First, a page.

student housing at colelge

With COVID-19 infection rates on the rise across the country and colleges preparing to get students back to class in the fall, one of the obvious questions parents and students are asking is how the students’ living accommodations will be affected by the pandemic. The safety of students and staff is the primary concern for college officials, but the logistics of ensuring they won’t face an outbreak are daunting.

Parents of students who choose a school close to home have the option to allow their child to live at home and commute, but students attending schools farther away don’t have that luxury. While the security of having their child live in a campus dormitory usually is comforting for a parent, many are now thinking an off-campus studio apartment may be a better choice. Consider these issues that all students are facing this fall.

On-Campus Housing

Although students long for a traditional college experience, the fall 2020 semester is sure to be far from traditional. As Debra Felix, a former director of admissions at Columbia University, says, “Students who get back to campus are going to find themselves on very different campuses and in a very different environment than they expected.” Many schools are opting only to allow single-occupancy dorms for the fall semester, while others are allowing double occupancy with restrictions on the use of common areas like bathrooms, showers, and lounges. No matter what approach administrators take, the one certain fact is that the on-campus population will be considerably less than it is during a typical school year.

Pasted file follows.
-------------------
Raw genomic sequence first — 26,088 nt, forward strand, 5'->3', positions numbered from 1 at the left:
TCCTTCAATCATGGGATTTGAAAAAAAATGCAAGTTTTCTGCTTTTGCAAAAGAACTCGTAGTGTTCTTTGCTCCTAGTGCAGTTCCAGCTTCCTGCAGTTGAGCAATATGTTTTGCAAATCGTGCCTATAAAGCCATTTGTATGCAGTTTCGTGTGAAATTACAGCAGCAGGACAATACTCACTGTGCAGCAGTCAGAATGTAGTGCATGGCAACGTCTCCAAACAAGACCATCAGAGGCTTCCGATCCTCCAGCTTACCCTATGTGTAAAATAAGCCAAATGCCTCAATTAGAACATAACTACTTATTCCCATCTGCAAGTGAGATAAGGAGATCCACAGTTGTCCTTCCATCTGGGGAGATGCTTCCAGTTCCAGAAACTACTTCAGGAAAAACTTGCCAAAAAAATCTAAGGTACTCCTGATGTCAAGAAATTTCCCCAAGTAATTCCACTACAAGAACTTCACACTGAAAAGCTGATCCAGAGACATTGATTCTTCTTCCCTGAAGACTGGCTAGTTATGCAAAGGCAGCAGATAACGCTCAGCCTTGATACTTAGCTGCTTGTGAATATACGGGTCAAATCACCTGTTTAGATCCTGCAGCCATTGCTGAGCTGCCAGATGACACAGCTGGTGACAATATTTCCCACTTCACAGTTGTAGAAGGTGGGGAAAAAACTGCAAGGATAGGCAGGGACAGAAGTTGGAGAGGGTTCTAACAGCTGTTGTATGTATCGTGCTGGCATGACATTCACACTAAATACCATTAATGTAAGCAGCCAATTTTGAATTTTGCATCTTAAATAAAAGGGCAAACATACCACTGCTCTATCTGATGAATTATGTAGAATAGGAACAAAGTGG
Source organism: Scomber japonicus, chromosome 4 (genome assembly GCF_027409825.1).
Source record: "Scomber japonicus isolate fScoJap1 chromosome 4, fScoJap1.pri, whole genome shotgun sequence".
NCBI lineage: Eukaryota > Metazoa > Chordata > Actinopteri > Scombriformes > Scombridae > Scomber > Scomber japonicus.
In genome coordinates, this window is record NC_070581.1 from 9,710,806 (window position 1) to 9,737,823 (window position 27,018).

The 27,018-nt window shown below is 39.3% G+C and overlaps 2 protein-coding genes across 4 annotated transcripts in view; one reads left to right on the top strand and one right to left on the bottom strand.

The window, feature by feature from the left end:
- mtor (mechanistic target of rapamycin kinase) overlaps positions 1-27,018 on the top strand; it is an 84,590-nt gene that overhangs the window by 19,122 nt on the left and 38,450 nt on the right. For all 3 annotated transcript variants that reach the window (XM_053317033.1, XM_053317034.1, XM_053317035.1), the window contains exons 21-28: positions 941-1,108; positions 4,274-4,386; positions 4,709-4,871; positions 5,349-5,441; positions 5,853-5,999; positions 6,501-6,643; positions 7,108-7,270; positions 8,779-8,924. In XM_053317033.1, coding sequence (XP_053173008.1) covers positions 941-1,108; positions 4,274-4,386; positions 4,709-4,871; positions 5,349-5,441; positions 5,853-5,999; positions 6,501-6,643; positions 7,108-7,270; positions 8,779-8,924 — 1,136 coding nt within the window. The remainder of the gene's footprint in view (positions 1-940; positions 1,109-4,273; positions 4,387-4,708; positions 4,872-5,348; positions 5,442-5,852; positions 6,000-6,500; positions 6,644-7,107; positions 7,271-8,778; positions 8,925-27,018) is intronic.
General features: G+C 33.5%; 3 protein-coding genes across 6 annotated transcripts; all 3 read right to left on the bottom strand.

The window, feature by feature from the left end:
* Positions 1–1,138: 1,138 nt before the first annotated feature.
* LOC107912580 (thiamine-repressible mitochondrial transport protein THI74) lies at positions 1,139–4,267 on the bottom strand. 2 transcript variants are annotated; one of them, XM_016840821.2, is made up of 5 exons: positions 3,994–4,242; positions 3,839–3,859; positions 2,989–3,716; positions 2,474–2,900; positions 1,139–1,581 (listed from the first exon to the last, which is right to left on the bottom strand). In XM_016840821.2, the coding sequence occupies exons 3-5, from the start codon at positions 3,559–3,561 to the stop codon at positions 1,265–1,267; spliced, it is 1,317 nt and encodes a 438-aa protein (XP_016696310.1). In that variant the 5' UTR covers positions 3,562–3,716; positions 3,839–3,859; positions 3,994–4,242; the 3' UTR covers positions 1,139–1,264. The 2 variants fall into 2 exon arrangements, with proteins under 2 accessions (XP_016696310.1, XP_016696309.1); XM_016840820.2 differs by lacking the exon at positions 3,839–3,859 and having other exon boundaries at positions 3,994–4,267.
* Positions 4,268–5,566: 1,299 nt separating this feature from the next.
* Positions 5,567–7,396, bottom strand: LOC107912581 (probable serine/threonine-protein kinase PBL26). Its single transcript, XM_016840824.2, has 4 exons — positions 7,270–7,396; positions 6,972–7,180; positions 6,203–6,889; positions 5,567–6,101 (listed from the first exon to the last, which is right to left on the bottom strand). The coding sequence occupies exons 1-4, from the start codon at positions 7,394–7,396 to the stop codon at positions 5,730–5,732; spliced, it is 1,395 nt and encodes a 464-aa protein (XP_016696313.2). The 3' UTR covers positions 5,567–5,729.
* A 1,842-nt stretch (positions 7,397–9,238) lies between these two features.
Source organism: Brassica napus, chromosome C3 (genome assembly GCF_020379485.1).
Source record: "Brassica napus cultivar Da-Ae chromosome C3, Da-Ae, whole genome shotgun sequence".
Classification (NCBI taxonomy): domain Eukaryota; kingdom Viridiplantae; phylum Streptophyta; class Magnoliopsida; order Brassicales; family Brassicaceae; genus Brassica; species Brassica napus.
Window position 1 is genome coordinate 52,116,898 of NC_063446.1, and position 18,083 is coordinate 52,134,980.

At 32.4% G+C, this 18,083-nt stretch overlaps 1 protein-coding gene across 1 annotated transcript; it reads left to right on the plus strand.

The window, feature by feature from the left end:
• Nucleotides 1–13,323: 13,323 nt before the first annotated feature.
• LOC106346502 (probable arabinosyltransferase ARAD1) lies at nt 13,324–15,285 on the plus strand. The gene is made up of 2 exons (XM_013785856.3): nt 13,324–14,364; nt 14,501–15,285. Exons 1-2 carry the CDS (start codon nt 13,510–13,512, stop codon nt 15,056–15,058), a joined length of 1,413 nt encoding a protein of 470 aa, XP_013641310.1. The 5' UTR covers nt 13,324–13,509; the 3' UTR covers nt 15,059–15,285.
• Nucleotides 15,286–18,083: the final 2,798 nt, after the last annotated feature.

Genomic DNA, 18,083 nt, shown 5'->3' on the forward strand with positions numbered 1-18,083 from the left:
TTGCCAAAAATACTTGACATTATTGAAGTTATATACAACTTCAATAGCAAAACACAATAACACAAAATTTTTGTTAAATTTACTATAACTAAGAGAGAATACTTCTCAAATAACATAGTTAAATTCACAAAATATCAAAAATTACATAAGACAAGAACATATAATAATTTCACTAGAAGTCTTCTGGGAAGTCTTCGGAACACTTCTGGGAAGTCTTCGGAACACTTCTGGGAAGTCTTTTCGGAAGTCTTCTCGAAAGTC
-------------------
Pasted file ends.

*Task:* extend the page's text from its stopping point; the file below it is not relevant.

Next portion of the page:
Off-Campus Housing

With 40% of students at public universities living off-campus, students started seeing the effects of the COVID-19 pandemic on their housing arrangements at the end of the spring semester. Fearful of contracting the coronavirus, many students have felt torn about whether to remain in apartments they share with others, but feel trapped by the conditions of their lease. Others have been facing the issue of signing a lease for the coming year, as the uncertainty of whether schools will be able to continue operating sets in. It creates a complicated situation, as many students work to pay for off-campus accommodations, and some have lost their jobs. Some who have already fallen behind on rent payments have been evicted. Unfortunately, since no one knows what the pandemic has in store, there is no concrete way to know how to proceed.

Regardless of whether a student lives at home, in a dorm, or in an apartment this fall, the next semester is going to be far different from any other year. Students got a taste of the changes the pandemic will bring at the end of the last semester, but most had hopes of things getting back to normal by August. The one thing everyone can agree on is that every measure must be taken to keep students safe and try to provide them with a quality education and college experience they will cherish for life.

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